This assumption goes along with the assumption that Bulldogs are stubborn. Although these two assumptions often go hand-in-hand among those who don’t know the breed well, Bulldog devotees will argue that their breed’s reputation for tenacity does not preclude trainability.
Caroline Wilson, who is active in the Tampa Bay (Florida) Bulldog Club, cites her late great Bulldog, Little Man, as an example of how biddable this breed can be. “We did [competitive] obedience,” says Wilson, who lives in Sarasota, Florida. “He would look at me when he completed a command, and I could see the love he had for me in his eyes. All he wanted was to please me and to know that I loved him.”
Christine Aaron, a breeder in Reston, Virginia, believes that the breed’s reputed training challenges are a big misconception. “They are extremely trainable,” she says. “In fact, there are several Bulldogs in agility events and with performance titles in obedience and rally. The number of Bulldogs in the performance community is increasing.”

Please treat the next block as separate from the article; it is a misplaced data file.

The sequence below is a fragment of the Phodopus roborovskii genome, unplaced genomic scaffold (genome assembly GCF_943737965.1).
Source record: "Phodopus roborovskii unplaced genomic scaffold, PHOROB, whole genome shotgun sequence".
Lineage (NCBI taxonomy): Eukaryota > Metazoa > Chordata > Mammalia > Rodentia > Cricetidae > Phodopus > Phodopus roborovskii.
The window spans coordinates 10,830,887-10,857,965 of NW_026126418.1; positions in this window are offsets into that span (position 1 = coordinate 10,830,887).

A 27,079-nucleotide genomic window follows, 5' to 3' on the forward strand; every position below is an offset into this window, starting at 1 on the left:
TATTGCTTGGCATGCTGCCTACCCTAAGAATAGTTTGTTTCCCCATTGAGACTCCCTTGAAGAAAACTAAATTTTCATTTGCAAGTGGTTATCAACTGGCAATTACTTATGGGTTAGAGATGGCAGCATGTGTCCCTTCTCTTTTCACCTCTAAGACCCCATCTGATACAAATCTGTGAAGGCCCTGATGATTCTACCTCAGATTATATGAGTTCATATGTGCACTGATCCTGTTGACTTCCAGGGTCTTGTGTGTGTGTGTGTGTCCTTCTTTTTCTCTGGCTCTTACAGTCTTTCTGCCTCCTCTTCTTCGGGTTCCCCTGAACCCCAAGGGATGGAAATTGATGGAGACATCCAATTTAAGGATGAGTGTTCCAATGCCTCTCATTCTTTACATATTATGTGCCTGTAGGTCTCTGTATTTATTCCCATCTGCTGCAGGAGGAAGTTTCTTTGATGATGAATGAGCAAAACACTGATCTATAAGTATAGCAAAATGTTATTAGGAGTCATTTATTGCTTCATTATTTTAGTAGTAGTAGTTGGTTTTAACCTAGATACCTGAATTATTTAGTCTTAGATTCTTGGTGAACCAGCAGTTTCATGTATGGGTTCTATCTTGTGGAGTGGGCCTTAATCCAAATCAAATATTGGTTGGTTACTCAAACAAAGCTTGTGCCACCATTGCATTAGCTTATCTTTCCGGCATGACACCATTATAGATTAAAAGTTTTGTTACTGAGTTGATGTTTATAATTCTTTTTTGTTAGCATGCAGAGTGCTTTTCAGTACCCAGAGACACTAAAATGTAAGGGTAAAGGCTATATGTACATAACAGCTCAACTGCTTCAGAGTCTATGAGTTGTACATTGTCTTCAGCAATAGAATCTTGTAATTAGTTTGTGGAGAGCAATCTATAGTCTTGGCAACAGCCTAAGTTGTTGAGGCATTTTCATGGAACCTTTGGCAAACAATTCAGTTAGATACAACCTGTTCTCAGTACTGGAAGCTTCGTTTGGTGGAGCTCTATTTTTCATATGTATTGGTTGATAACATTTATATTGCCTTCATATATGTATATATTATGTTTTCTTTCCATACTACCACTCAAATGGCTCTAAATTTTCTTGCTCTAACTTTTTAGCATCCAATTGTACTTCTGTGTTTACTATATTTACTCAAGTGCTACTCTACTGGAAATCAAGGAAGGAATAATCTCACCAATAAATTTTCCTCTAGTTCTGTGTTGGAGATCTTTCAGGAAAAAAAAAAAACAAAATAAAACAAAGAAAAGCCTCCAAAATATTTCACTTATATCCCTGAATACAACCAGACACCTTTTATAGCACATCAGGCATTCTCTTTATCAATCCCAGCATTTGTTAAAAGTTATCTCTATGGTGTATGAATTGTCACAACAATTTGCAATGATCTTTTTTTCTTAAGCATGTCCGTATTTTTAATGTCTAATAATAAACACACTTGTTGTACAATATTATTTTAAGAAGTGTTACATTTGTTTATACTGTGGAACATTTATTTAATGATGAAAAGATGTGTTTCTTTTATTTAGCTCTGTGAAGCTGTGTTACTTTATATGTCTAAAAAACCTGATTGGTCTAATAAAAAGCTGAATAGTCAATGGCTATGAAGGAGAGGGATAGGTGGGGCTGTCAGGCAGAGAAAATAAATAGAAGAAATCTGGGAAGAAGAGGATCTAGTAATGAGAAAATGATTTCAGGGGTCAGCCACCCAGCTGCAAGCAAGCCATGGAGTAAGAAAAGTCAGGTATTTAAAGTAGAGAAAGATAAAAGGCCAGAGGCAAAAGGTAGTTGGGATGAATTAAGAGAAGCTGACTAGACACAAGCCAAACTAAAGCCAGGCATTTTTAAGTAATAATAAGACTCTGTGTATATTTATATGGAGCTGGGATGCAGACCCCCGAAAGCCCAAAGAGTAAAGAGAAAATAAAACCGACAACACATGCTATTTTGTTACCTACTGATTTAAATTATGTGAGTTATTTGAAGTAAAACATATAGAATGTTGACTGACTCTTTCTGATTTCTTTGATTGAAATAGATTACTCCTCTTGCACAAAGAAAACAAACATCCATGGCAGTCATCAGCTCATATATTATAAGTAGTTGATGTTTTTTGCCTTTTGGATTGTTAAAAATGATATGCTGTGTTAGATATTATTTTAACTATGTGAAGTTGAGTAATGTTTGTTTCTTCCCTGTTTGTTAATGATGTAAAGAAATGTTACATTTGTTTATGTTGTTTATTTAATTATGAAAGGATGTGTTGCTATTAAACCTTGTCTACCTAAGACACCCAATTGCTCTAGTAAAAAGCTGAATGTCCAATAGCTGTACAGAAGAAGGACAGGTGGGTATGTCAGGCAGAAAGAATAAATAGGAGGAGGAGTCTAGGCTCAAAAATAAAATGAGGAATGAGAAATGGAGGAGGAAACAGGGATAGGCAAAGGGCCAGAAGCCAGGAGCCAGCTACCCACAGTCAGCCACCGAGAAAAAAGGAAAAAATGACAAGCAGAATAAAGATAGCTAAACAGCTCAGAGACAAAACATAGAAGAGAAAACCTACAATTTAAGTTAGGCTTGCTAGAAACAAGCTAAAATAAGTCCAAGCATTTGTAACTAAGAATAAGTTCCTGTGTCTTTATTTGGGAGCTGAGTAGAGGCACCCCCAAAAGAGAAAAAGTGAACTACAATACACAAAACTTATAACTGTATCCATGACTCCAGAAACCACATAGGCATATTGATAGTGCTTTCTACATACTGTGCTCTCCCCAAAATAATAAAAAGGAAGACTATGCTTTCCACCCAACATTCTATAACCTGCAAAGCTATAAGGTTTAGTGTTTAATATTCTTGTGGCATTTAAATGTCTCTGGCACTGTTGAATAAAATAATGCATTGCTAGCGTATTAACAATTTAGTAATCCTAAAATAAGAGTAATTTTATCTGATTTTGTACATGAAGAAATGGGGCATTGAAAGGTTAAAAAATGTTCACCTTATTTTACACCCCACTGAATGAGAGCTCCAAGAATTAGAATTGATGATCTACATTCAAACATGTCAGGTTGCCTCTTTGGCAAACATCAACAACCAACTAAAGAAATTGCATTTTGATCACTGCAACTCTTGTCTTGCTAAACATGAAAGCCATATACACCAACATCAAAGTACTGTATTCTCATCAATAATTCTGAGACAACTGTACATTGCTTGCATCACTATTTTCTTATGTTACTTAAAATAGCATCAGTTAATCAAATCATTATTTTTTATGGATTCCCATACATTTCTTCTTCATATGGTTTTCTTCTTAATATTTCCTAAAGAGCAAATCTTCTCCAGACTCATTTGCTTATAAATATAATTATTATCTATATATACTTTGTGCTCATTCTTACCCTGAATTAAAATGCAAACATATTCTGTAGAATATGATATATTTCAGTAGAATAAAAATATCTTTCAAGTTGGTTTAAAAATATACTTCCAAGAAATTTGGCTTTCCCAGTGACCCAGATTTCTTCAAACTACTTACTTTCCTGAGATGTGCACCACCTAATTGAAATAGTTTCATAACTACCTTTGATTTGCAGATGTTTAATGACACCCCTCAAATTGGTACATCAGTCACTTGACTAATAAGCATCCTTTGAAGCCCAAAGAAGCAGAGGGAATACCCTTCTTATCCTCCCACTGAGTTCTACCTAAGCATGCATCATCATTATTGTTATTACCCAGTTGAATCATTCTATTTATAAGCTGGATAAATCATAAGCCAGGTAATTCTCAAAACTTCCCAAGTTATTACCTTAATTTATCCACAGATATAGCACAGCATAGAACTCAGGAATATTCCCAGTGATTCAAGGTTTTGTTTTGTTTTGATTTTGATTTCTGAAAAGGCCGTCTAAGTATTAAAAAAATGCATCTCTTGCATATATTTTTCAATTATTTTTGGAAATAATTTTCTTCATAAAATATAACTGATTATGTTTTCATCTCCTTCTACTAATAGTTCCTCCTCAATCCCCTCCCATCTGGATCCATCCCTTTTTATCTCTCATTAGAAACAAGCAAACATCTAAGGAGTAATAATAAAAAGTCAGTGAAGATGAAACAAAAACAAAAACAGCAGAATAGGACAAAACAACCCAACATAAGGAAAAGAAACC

As an example, Aaron cites one of her own Bulldogs, Delmar. “He took to training very easily,” she recalls. “He graduated from puppy kindergarten at the head of his class. I’ve taken him to agility clinics where they teach owners and dogs to run an agility course … Delmar has a great time: He takes to the obstacles very easily and loves to run tunnels!”
Aaron also notes that Delmar has earned his AKC Canine Good Citizen certificate and Therapy Dog International certification. Both programs require a dog to complete 10 to 12 exercises that reflect a dog’s proficiency in obeying specific commands as well as the dog’s ability to adapt to new situations.
That said, Aaron acknowledges that Bulldogs “certainly don’t react to training as easily as a Border Collie or a working dog. [But Bulldogs] were not bred to work.” Still, neither she nor others who know and love this breed would claim that these dogs cannot be taught to live in harmony with their people.